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Kough v. Teamsters' Local 301 Pension Plan

February 8, 2008

THOMAS KOUGH, PLAINTIFF,
v.
TEAMSTERS' LOCAL 301 PENSION PLAN, TRUSTEES OF TEAMSTERS' LOCAL 301 PENSION PLAN, AND MICHAEL HAFFNER, PLAN ADMINISTRATOR, DEFENDANTS.



The opinion of the court was delivered by: Judge James B. Zagel

MEMORANDUM OPINION AND ORDER

I. BACKGROUND

This is an ERISA action in which Plaintiff is seeking a disability pension. On July 24, 2007, I granted Defendant's motion for summary judgment, finding that Defendant's decision to deny Plaintiff's disability pension was not arbitrary and capricious because Plaintiff had failed to satisfy the criteria set forth in Defendant's plan. Specifically, I determined that the Plan requires an individual to submit a Social Security Administration (SSA) award as a precondition to being awarded a disability pension. Because Mr. Kough failed to submit an SSA award in connection with his 2005 condition, I found that he had failed to comply with the Plan's requirements.

Thereafter, Plaintiff appealed my decision to the Seventh Circuit Court of Appeals. During the pendency of his appeal, Plaintiff sought further information from the SSA. In response to his request, Plaintiff received a Report of Confidential Social Security Benefit Information dated August 13, 2007. That report stated, in part, that "On 4/4/06 a continuing disability review was completed and he was found to still be disabled basis [sic] on a diagnosis of disorders of back (discogenic and degenerative) and other disorders of the nervous system / neurological conditions." Relying on this report, Plaintiff had made a motion under Rule 60 of the Federal Rules of Civil Procedure for relief from my entry of judgment for Defendant. Specifically, Plaintiff seeks relief under Rule 60(b)(2), 60(b)(5) and 60(b)(6). Plaintiff argues that this report is sufficient evidence of an SSA award. Because, as noted above, my ruling was premised on the lack of an SSA award, Plaintiff argues that he is now entitled to relief from the grant of summary judgment.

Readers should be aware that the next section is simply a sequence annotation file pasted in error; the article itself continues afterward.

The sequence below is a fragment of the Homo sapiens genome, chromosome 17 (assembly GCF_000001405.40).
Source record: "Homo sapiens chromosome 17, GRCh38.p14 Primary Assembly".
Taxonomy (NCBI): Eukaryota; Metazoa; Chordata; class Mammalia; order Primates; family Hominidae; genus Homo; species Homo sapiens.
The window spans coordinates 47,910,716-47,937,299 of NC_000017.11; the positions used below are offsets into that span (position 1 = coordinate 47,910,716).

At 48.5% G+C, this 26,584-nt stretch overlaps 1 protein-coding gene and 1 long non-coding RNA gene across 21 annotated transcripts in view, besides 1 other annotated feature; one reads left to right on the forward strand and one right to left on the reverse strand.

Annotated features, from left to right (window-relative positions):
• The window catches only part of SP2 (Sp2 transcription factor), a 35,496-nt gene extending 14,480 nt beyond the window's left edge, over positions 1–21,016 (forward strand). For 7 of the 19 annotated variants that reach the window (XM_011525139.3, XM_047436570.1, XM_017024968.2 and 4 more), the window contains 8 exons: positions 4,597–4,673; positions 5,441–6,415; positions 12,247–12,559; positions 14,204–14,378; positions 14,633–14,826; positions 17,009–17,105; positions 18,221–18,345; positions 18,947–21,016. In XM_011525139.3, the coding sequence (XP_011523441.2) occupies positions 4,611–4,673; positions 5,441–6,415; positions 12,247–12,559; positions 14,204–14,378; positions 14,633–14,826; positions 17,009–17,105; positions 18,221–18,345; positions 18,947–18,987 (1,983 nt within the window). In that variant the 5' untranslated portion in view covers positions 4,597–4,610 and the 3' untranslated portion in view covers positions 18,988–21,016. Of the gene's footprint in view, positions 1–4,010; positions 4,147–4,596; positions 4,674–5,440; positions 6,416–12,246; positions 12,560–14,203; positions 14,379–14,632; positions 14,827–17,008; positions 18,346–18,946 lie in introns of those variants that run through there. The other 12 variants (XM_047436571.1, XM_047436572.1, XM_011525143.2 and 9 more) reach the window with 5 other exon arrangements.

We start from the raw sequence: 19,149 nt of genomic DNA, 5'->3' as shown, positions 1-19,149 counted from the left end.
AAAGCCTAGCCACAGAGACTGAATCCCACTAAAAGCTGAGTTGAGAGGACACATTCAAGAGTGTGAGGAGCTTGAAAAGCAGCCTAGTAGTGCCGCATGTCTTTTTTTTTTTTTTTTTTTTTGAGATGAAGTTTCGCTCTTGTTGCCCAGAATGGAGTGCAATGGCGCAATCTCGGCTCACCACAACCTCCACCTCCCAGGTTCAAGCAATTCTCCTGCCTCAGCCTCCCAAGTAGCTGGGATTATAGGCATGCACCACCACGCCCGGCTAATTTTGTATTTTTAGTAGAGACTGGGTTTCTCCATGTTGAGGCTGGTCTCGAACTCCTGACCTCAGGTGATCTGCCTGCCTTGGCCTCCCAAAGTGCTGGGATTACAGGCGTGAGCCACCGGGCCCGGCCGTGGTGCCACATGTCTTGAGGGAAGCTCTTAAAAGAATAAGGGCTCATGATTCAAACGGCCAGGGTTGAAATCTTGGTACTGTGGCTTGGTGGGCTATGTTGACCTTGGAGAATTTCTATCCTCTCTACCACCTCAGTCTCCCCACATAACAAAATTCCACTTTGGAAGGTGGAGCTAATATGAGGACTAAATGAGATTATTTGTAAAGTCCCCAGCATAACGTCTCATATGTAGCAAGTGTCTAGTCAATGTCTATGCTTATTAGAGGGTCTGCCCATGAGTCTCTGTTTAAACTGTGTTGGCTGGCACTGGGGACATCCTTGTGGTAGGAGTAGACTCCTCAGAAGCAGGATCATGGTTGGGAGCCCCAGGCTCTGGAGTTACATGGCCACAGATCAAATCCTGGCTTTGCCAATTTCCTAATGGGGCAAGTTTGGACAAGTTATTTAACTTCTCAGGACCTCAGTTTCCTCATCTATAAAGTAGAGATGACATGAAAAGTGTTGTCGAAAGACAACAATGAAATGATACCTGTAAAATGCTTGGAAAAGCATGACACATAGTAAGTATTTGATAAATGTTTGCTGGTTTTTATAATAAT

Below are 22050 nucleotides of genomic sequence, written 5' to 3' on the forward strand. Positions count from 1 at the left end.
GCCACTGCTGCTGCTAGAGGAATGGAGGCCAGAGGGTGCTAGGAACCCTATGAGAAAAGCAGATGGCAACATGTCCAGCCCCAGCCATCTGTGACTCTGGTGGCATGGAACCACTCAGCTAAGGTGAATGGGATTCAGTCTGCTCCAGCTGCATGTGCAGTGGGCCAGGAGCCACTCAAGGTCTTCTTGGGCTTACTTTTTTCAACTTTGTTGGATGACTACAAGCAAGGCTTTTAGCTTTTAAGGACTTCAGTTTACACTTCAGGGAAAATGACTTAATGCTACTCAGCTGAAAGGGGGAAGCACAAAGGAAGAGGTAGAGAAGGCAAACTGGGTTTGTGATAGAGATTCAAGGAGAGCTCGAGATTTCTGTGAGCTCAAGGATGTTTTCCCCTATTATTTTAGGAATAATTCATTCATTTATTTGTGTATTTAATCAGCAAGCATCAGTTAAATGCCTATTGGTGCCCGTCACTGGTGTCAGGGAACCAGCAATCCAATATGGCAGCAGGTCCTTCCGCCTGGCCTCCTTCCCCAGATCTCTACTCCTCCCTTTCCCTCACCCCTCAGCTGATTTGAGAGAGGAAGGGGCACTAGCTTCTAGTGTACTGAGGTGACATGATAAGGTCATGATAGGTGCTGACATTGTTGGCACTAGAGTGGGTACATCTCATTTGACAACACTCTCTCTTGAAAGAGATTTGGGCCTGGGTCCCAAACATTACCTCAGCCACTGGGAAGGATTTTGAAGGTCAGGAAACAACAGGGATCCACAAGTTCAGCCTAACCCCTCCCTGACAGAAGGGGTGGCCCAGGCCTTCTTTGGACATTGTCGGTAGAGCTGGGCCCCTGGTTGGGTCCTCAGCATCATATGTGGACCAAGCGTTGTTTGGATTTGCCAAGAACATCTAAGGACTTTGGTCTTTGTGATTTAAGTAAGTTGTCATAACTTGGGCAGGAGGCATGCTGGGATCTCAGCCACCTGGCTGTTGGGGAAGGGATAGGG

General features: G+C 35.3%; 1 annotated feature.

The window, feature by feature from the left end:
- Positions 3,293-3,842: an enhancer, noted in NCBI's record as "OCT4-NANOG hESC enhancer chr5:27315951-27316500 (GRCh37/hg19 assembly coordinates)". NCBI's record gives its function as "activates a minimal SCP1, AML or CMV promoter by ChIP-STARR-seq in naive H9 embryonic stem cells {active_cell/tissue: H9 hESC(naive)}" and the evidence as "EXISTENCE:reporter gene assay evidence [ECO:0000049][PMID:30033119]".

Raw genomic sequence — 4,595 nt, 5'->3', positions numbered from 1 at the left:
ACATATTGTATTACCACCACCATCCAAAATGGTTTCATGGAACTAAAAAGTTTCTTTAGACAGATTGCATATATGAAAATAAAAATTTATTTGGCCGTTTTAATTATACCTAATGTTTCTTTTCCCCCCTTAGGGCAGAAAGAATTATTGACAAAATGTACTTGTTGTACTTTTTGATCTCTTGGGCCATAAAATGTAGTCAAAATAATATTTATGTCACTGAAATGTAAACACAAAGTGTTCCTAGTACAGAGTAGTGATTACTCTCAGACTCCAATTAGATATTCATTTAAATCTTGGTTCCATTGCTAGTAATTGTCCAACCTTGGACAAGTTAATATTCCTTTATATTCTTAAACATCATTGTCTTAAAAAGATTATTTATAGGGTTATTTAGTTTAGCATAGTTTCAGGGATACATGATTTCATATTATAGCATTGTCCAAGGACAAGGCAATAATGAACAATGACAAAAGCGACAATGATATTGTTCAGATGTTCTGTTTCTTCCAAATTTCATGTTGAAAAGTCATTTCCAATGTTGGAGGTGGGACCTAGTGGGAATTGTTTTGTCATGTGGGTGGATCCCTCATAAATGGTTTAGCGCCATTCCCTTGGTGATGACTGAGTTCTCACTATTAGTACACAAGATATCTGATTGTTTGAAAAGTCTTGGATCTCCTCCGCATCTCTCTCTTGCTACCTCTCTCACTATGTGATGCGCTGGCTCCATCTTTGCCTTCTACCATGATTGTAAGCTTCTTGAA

II. DISCUSSION

A. Plaintiff's Motion under Rule 60(b)(2) is Denied Because He Fails to Establish Requisite Due Diligence

Plaintiff's motion under Rule 60(b)(2) is denied because Plaintiff has failed to demonstrate that the "newly discovered evidence" upon which he seeks to rely would not have been discoverable by him prior to the grant of summary judgment. Rule 60(b)(2) permits a court to "relieve a party or its legal representative from a final judgment, order, or proceeding for . . . (2) newly discovered evidence that, with reasonable diligence, could not have been discovered in time to move for a new trial under Rule 59(b)." Fed. R. Civ. P. 60(b)(2). The rule "is an extraordinary remedy that is to be granted only in exceptional circumstances." Jones v. Lincoln Elec. Co., 188 F.3d 709, 732 (7th Cir. 1999) (quoting Provident Sav. Bank v. Popovich, 71 F.3d 696, 698 (7th Cir. 1995)).

The Seventh Circuit has set forth a series of eight prerequisites a movant must establish in order to prevail on a 60(b)(2) motion:

(1) the evidence was in existence at the time [summary judgment was granted] or pertains to facts in existence at the time [summary judgment was granted];

(2) it was discovered following [the grant of summary judgment];

(3) due diligence on the part of the movant to discover the new evidence is shown or may be inferred;

(4) the evidence is admissible;

(5) it is credible;

(6) the new evidence is ...


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